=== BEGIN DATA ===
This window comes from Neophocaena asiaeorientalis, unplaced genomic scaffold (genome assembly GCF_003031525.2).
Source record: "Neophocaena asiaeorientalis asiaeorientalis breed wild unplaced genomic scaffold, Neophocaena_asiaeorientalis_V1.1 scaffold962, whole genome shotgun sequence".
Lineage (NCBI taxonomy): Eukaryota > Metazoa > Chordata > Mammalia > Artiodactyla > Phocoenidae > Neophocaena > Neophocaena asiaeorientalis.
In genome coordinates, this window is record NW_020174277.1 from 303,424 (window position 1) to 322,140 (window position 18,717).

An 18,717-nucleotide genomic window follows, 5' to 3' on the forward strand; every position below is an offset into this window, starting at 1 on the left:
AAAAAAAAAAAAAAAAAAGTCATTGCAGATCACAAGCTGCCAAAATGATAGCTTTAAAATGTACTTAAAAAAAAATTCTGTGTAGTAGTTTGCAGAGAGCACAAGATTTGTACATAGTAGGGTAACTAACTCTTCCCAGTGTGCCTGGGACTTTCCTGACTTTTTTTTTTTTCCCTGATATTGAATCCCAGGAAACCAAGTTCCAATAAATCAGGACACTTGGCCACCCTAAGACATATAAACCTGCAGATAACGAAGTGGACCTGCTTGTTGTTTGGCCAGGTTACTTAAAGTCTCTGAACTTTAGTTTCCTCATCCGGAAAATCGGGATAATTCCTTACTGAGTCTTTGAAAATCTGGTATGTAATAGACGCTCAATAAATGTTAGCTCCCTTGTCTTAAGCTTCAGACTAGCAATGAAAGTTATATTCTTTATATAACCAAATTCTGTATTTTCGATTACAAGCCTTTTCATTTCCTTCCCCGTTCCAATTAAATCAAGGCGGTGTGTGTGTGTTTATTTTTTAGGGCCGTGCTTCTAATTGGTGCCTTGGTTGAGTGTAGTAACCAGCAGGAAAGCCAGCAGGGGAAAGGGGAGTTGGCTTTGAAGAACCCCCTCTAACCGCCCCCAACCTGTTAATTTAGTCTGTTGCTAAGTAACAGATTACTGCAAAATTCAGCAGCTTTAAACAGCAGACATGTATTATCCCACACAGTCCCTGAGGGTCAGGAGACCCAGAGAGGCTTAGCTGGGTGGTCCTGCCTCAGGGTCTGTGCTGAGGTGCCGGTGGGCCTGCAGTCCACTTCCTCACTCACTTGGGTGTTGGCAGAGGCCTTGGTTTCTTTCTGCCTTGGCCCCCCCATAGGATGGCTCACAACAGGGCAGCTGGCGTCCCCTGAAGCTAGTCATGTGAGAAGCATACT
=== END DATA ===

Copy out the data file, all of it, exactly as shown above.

This window comes from Neophocaena asiaeorientalis, unplaced genomic scaffold (genome assembly GCF_003031525.2).
Source record: "Neophocaena asiaeorientalis asiaeorientalis breed wild unplaced genomic scaffold, Neophocaena_asiaeorientalis_V1.1 scaffold962, whole genome shotgun sequence".
Lineage (NCBI taxonomy): Eukaryota > Metazoa > Chordata > Mammalia > Artiodactyla > Phocoenidae > Neophocaena > Neophocaena asiaeorientalis.
In genome coordinates, this window is record NW_020174277.1 from 303,424 (window position 1) to 322,140 (window position 18,717).

An 18,717-nucleotide genomic window follows, 5' to 3' on the forward strand; every position below is an offset into this window, starting at 1 on the left:
AAAAAAAAAAAAAAAAAAGTCATTGCAGATCACAAGCTGCCAAAATGATAGCTTTAAAATGTACTTAAAAAAAAATTCTGTGTAGTAGTTTGCAGAGAGCACAAGATTTGTACATAGTAGGGTAACTAACTCTTCCCAGTGTGCCTGGGACTTTCCTGACTTTTTTTTTTTTCCCTGATATTGAATCCCAGGAAACCAAGTTCCAATAAATCAGGACACTTGGCCACCCTAAGACATATAAACCTGCAGATAACGAAGTGGACCTGCTTGTTGTTTGGCCAGGTTACTTAAAGTCTCTGAACTTTAGTTTCCTCATCCGGAAAATCGGGATAATTCCTTACTGAGTCTTTGAAAATCTGGTATGTAATAGACGCTCAATAAATGTTAGCTCCCTTGTCTTAAGCTTCAGACTAGCAATGAAAGTTATATTCTTTATATAACCAAATTCTGTATTTTCGATTACAAGCCTTTTCATTTCCTTCCCCGTTCCAATTAAATCAAGGCGGTGTGTGTGTGTTTATTTTTTAGGGCCGTGCTTCTAATTGGTGCCTTGGTTGAGTGTAGTAACCAGCAGGAAAGCCAGCAGGGGAAAGGGGAGTTGGCTTTGAAGAACCCCCTCTAACCGCCCCCAACCTGTTAATTTAGTCTGTTGCTAAGTAACAGATTACTGCAAAATTCAGCAGCTTTAAACAGCAGACATGTATTATCCCACACAGTCCCTGAGGGTCAGGAGACCCAGAGAGGCTTAGCTGGGTGGTCCTGCCTCAGGGTCTGTGCTGAGGTGCCGGTGGGCCTGCAGTCCACTTCCTCACTCACTTGGGTGTTGGCAGAGGCCTTGGTTTCTTTCTGCCTTGGCCCCCCCATAGGATGGCTCACAACAGGGCAGCTGGCGTCCCCTGAAGCTAGTCATGTGAGAAGCATACT